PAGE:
Iran Focus: London, Feb. 01 – The following are excerpts from an interview by French President Jacques Chirac with The New York Times, The International Herald Tribune and the French publication Le Nouvel Observateur on Jan. 29, 2007 on the issue of Iran. During the interview, Chirac said he was not worried by the possibility of Iran obtaining one or two nuclear bombs. Iran Focus
London, Feb. 01 – The following are excerpts from an interview by French President Jacques Chirac with The New York Times, The International Herald Tribune and the French publication Le Nouvel Observateur on Jan. 29, 2007 on the issue of Iran. During the interview, Chirac said he was not worried by the possibility of Iran obtaining one or two nuclear bombs. (Full text translated from French into English by the New York Times)
Q: Mr. President, you spoke earlier about nuclear energy. What are the possibilities for nuclear energy in the future, especially for emerging countries, a country like Iran, for example?
A: I would like to tell you there are first of all two different problems: nuclear power for electricity and nuclear technology for military purposes. What worries us in Iran, it’s not electro-nuclear (nuclear energy) as such but uranium enrichment. That’s what worries us. It is the refusal of Iran to accept the constraints of the I.A.E.A. [International Atomic Energy Agency”> and so to stop enriching uranium. It’s very dangerous. It’s very dangerous. One has to pay careful attention to that.
I would say that what is dangerous about this situation is not the fact of having a nuclear bomb having one, maybe a second one a little later, well, that’s not very dangerous. But what is very dangerous is proliferation. This means that if Iran continues in the direction it has taken and totally masters nuclear generated electricity, the danger does not lie in the bomb it will have, and which will be of no use to it.
Where will it drop it, this bomb? On Israel? It would not have gone 200 meters into the atmosphere before Tehran would be razed to the ground.
What is dangerous is proliferation. It is really very tempting for other countries in the region that have large financial resources, to say: “Well, we too, we’re going to do it. We’re going to help out others to do it.” Why wouldn’t Saudi Arabia do it? Why wouldn’t it help Egypt to do so as well? That is the danger. So one has to find a way to settle this problem. That, then, is the military nuclear issue.
Q: How far can the West go in threatening sanctions against Iran without risking reprisals, in particular on Lebanon?
A: This is not quite the topic of our interview. You know about my feelings about Lebanon, and there is no mystery about them. The question is, how can we impose sufficiently strong constraints on Iran. This is a difficult issue. One has to know what Iran can withstand or not. Iran has a regime that is still a bit fragile, a bit fragile. The last elections proved in particular that the president did not have all the authority one could have expected. This somewhat fragile regime is afraid. Afraid of what? Afraid of being contested.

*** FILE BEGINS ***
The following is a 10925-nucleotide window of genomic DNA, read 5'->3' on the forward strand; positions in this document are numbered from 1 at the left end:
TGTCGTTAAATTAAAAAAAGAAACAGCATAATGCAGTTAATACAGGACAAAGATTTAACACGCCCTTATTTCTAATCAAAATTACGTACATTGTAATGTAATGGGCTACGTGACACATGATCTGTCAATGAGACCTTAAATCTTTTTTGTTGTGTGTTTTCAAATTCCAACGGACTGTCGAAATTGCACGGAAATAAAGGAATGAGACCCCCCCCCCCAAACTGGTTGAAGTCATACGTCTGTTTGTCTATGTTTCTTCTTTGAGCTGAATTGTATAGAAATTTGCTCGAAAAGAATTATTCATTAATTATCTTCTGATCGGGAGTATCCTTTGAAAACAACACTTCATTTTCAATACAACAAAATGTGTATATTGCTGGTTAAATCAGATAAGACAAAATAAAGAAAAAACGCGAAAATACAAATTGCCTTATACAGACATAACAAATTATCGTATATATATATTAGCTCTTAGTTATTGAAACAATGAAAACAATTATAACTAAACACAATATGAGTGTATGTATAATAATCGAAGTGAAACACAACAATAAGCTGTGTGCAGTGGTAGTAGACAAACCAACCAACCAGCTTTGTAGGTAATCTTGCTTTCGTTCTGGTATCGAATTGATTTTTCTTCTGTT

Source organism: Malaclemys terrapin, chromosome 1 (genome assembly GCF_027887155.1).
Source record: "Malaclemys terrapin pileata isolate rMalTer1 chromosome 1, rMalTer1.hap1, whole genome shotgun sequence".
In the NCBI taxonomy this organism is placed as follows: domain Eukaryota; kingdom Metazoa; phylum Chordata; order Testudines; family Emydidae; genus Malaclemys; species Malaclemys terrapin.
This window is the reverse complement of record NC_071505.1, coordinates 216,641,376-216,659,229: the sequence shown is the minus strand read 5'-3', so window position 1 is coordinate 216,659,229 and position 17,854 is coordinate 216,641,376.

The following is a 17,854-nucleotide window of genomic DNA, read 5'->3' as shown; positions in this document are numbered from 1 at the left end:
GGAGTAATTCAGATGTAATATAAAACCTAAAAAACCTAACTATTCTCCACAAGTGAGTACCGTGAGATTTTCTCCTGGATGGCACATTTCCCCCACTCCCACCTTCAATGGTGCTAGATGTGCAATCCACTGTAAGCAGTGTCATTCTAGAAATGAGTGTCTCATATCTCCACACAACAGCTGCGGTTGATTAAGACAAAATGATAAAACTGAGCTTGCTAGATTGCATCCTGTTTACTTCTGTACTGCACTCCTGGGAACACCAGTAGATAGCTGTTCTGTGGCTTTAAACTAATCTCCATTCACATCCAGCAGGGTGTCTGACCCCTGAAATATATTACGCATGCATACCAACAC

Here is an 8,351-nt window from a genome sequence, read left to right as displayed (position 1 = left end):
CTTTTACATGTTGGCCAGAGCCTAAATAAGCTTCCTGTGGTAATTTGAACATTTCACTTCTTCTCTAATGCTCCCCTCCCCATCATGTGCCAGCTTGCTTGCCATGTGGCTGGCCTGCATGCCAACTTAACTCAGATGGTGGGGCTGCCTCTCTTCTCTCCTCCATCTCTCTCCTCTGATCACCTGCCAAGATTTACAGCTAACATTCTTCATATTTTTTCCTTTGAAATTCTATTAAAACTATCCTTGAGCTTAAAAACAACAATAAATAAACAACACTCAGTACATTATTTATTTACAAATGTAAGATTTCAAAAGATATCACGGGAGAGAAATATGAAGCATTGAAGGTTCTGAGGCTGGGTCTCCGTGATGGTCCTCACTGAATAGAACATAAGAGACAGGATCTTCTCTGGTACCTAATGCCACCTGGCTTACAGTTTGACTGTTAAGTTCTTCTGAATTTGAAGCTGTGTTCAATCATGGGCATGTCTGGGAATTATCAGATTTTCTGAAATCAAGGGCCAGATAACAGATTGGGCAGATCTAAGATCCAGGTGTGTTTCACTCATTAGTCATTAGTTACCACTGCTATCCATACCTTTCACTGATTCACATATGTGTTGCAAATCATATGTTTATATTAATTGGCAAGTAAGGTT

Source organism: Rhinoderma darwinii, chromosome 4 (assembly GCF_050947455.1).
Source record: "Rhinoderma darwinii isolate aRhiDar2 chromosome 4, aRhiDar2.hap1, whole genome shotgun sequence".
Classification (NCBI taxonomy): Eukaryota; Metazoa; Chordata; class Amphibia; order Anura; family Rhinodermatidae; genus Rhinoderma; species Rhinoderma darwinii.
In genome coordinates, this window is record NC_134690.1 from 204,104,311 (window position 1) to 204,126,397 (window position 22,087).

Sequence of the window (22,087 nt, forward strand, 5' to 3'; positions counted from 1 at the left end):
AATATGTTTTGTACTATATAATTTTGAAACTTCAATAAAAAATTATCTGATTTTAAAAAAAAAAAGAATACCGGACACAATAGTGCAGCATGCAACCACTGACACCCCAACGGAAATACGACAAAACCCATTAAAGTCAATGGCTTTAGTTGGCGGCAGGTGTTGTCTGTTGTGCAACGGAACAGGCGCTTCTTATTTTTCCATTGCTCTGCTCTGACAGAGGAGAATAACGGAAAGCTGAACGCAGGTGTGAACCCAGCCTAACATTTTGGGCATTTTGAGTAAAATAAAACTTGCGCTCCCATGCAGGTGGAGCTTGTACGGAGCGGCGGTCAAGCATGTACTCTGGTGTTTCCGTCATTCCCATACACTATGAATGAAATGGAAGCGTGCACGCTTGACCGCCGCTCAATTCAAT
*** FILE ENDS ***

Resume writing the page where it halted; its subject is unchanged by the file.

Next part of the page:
What does it want? It wants to maintain the regime of the mullahs. To maintain the regime of the mullahs, it needs to not be contested or threatened by the international community, and the international community. Who is it? It’s the United States. So how much of Iran’s reaction is about wanting to control military nuclear technology, and how much is a desire to be recognized and respected by the international community and in particular the United States so as to avoid bad surprises that could at one moment or another destabilize the regime of the mullahs? This is a difficult question, because the Shiites are very particular people. The Shiites, since the beginning, are people who have a culture of minorities. They are minorities, they have a culture of minorities. They do not react like the Sunnis or the Europeans.
Q: But is there a fundamental dilemma in this world where we are at a moment where we, at a moment where we have to reduce carbon emissions, so electro-nuclear energy is very important especially for such powers such as India or China, but at the same time we live in a world where terrorism and proliferation are a major worry.
A: …No expert will claim there is a connection between electro-nuclear technology and the nuclear bomb. These are two things, two completely different technologies. Our entire problem with Iran that we evoked earlier, it is because Iran wants, through the enrichment of uranium, to make a nuclear bomb. But with electro-nuclear (nuclear energy), you have no way to get to a bomb. There is no risk. There is the I.A.E.A. that monitors this. There is control. There is no risk.
Q: There is no risk?
A: None, absolutely none. You cannot take an electrical nuclear plant and make a bomb. It just doesn’t work.
Q: So the question the technology of uranium enrichment…
A: It is uranium enrichment, in fact under very special conditions that are controlled by the I.A.E.A. The I.A.E.A. checks all the time to verify that they are not doing secret enrichment. But enrichment is of no use for electro-nuclear technology. No, there is no link between the two.